How to keep your temper? It's not easy. I was perimenopausal when Jasper was a puppy and I could have wrung his neck at times. I lot my temper several times. But to be fair, I lost my temper with all the family members back then many times! Now, for the first time since I was a teenager, my hormones allow me to have a zen-like calm month in, month out, and it is the most useful 'training tool' I have. To be able to keep a calm head when your dog is throwing a complete wobbly because he's seen a cat or because you won't let him drag you over to grab the discarded sandwich he's spotted is truly a blessing. I hope that reading this, knowing that your dog is normal and needs understanding and a calm attitude, will help you manage both him and your emotions. No, it won't be easy and you'll mess up at times, but don't beat yourself up when you do.

    As for whether your parents should do more... personally I think it would be best if they could give you a break from all this on occasion because you have a lot to cope with. Be honest with them, tell them you're struggling and just need a breathing space now and again. Tell them that this isn't failure on your part, it's you trying to prevent failure. If they still won't help, try to accept that they think that this is what they think is for the best - you don't want this to be something else to add to 'stuff to worry about'.

    Hope some of that helps:)
     
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  5. Dominic Bulpitt

    Dominic Bulpitt New Member Registered

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    Thank you for the helpful and detailed response. This has put my mind at ease, and I can’t wait to get home from college and put this into action right away.
    I hope to sit down with my parents and see if I can have a few hours break. Thank you so much for the reply. It has been a big help!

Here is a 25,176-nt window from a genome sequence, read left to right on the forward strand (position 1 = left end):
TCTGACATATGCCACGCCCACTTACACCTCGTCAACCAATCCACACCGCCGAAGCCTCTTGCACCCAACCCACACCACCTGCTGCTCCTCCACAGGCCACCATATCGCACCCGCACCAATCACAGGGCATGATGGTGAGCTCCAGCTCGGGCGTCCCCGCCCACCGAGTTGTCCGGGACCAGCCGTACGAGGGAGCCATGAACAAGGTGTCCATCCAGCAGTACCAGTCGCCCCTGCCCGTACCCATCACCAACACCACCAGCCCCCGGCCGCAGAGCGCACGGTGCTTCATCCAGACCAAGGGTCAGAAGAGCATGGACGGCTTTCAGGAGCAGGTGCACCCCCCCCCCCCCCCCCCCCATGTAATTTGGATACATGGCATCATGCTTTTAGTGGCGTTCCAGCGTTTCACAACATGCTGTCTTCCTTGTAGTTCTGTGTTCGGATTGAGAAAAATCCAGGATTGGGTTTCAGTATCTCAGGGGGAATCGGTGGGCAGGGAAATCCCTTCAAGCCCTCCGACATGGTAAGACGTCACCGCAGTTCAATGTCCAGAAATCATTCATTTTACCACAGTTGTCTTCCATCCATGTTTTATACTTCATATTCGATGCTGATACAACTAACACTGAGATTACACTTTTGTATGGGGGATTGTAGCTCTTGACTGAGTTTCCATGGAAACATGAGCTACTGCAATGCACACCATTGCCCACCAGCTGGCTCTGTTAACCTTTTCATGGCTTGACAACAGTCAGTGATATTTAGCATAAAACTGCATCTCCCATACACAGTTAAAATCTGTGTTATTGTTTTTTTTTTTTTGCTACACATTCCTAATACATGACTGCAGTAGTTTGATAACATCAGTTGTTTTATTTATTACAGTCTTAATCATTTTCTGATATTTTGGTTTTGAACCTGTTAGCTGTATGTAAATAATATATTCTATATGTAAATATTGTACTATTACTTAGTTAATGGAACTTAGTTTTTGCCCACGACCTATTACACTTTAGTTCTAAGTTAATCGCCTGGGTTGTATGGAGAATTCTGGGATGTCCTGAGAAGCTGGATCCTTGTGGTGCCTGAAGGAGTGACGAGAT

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  6. JudyN

    JudyN Well-Known Member Registered

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    Yay! Do let us know how it goes - and if possible, we'd love to see photos of your pup:)
     
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  7. Dominic Bulpitt

    Dominic Bulpitt New Member Registered

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    I’ll be sure to keep this updated ☺️

    Hope the pictures are clear enough.
     

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  8. JudyN

    JudyN Well-Known Member Registered

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    Oh, butter wouldn't melt...!

    One other thing I forgot. Wear your oldest, thickest clothes. Stock up at a charity shop if necessary, but only wear stuff that you don't mind getting torn, because it's not possible to stay calm when your dog is hanging off your new designer jeans! I wore a charity-shop denim jacket all through the summer the first year with Jasper - it was hot, but as well as protecting my arms (he would jump up and bite) it hid the bruises:D You could even wear clean wellies indoors.
     
  9. DixieD

    DixieD Member Registered

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    When we bring a dog into our family, we usually have a pup, to start with a clean slate, so to speak, although we have had adult rescues. Hugo, in the profile picture, was a rescue pup, But pups are very hard work, and quite exhausting. It is a big challenge for the puppy too, who has been separated from the environment it has been used to, and from its mum and siblings. The world is quite scary for it, in its new surroundings and relationships, and it is good if you can provide a consistency for it, where it can feel safe and secure, as dogs, even pups, pick up on emotions and energies very quickly.

    Although the following isn’t about a dog or puppy, I think it explains quite well how animals can feel, after major changes in their lives. We have a pony that spent her first five years on an island, with very little handling. People who knew her said what a sweet natured and placid pony she was. When she came to the mainland , she found the environment and being handled overwhelming, and she either wouldn’t move at all, keep turning you round in circles, or charge off dragging you with her. I felt quite intimidated I had to give up my plan of backing her for another couple of years, and do lots of groundwork and bonding with her. We clicker train, which she loves. I ensured she always had consistency and gentle interaction. We took everything in baby steps, and she got lots of verbal and food rewards for her efforts. Now, you can see her thinking “What can I do that might get me a reward”, and you use this keenness to teach lots of positive things. And she is, once again, the sweet natured, easygoing pony that everyone said she was.